The Evolving Role of the National Audit Office

During the XXII International Congress of Supreme Audit Institutions (INCOSAI) held last December in Abu Dhabi, all participating Supreme Auditing Institutions (SAIs), including Malta’s National Audit Office (NAO), issued a joint declaration which, amongst other things, clearly illustrates their main objectives. In a nutshell, these are essentially ‘to help their respective governments to improve performance, enhance transparency, ensure accountability and fight corruption’.

This preamble to the Abu Dhabi Declaration leaves no doubt as to the critical role of the Maltese NAO in ensuring that public resources are invariably used in the most effective and efficient manner possible and in line with the prevailing financial rules and regulations. Fortunately, the considerable challenge to continuously promote transparency and accountability across all government’s operations, eliminating waste and abuse while simultaneously seeking to promote cases of best practice and good governance, has been well understood by the Maltese legislator. This is clearly evidenced by the fact that the Office’s total autonomy and independence in performing its audit mandate is guaranteed by the Constitution itself as well as by the Auditor General and National Office Audit Act (Chapter 396), as will be discussed in more detail throughout this article. It is indeed undeniable that without such independence, no effective scrutiny of government’s operations by any SAI would be possible.

By way of brief historical background, in 2014 the NAO commemorated the 200th anniversary since the setting up of a state audit institution in Malta. In October 1814, the British Governor General, Sir Thomas Maitland, considered it necessary to set up an audit office to address the various problems and shortcomings clearly manifested within the Maltese public service of the time. The book ‘Guardian of the Public Purse’ (second edition), issued in December 2014 and co-authored by Prof Edward Warrington and Prof Godfrey Pirotta, provides an invaluable historical perspective of all major developments influencing the Office during these two centuries of state auditing in Malta.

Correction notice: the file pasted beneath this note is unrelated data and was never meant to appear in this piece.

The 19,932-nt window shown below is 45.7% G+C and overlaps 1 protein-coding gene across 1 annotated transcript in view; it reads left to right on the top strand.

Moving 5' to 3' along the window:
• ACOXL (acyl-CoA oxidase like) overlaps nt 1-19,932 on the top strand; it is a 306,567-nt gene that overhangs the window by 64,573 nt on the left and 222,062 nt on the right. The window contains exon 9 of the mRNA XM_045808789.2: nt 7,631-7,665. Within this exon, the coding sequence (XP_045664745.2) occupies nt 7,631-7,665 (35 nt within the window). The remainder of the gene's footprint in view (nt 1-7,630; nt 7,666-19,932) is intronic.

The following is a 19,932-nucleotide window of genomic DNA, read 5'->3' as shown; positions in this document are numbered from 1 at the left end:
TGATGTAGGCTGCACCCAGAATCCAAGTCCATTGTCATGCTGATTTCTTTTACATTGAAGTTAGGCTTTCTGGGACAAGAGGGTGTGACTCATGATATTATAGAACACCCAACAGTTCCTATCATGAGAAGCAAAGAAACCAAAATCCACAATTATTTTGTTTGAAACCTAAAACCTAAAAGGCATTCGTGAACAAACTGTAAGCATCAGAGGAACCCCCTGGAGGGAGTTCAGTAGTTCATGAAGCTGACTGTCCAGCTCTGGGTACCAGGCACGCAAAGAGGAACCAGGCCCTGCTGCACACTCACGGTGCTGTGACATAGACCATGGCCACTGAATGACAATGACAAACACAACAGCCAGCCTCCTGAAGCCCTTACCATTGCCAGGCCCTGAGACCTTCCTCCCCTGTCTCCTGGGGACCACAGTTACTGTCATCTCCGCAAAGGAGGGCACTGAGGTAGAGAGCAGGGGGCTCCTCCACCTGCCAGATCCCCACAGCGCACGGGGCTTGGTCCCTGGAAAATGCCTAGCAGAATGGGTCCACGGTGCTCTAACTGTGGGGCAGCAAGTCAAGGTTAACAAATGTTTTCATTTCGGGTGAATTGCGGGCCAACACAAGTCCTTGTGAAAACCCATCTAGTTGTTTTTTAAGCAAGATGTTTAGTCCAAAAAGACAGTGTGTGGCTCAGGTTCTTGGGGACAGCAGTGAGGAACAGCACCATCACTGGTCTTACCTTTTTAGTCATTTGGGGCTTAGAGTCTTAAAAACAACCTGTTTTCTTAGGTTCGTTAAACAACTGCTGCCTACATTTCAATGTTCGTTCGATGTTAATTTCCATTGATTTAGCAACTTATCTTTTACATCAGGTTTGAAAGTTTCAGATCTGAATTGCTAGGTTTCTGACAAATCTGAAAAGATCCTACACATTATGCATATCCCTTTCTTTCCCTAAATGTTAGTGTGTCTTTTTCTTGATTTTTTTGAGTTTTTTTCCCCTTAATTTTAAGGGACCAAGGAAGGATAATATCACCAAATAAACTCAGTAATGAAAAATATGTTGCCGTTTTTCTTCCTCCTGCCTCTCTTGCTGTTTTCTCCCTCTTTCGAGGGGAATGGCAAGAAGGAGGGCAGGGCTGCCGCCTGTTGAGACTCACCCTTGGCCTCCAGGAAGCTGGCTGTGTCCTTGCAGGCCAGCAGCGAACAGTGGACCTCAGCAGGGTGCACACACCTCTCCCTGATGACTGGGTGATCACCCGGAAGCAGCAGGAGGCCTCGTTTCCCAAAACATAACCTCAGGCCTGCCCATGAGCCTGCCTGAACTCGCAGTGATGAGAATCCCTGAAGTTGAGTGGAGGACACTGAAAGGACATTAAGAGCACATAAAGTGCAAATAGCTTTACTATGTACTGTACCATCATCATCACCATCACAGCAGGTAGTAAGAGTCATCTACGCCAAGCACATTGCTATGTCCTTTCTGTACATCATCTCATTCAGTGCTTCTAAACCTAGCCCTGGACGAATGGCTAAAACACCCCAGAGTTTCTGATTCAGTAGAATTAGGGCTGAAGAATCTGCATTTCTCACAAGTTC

This year, the NAO is commemorating one of the most critical milestones of its history. In 1997, exactly twenty years ago, extremely important and far reaching legislative amendments to the Constitution and the enactment of a new law, namely the Auditor General and National Audit Office Act, which set up the NAO in its present format, were unanimously approved by Parliament. In essence, these amendments had as their main objective the enhancement and safeguarding of the full autonomy of the NAO. In practical terms, amongst other things, the amendments:

  1. gave both the Auditor General as well as the Deputy Auditor General their present status as officers of the House of Representatives, chosen by Parliament with not less than a two-thirds vote;
  2. rendered the NAO totally independent from the Public Service, and no longer reported to a Minister but directly to Parliament;
  3. gave the Auditor General the power to recruit staff and determine their salaries and conditions of service in line with the Collective Agreement, as updated from time to time;
  4. provided the Auditor General with a clearer mandate to undertake “Value for Money” audits in addition to the usual financial and compliance audit reports.

As stipulated by law, all reports issued by the NAO are presented to the Hon Speaker of the House, to be circulated to all Members of Parliament at the first scheduled Parliamentary sitting. Most of these reports undergo a further process of extensive scrutiny by the Public Accounts Committee (PAC). Normally, the PAC summons to testify the respective Ministry’s Permanent Secretary, as well as other senior officials as deemed necessary, focusing especially on the areas of concern identified, as well as the implementation of recommendations put forward by the NAO. The Auditor General, the Deputy Auditor General and the respective audit team are present throughout all PAC meetings mainly to offer executive support and to answer any enquiries raised by any PAC member.

It is pertinent to note that three out of the seven members of the PAC may request the Auditor General to inquire into, and consequently report upon, a particular matter related to government finances. In fact, most of the assignments carried out by the Special Audits and Investigations Section within the NAO are directly mandated by the PAC.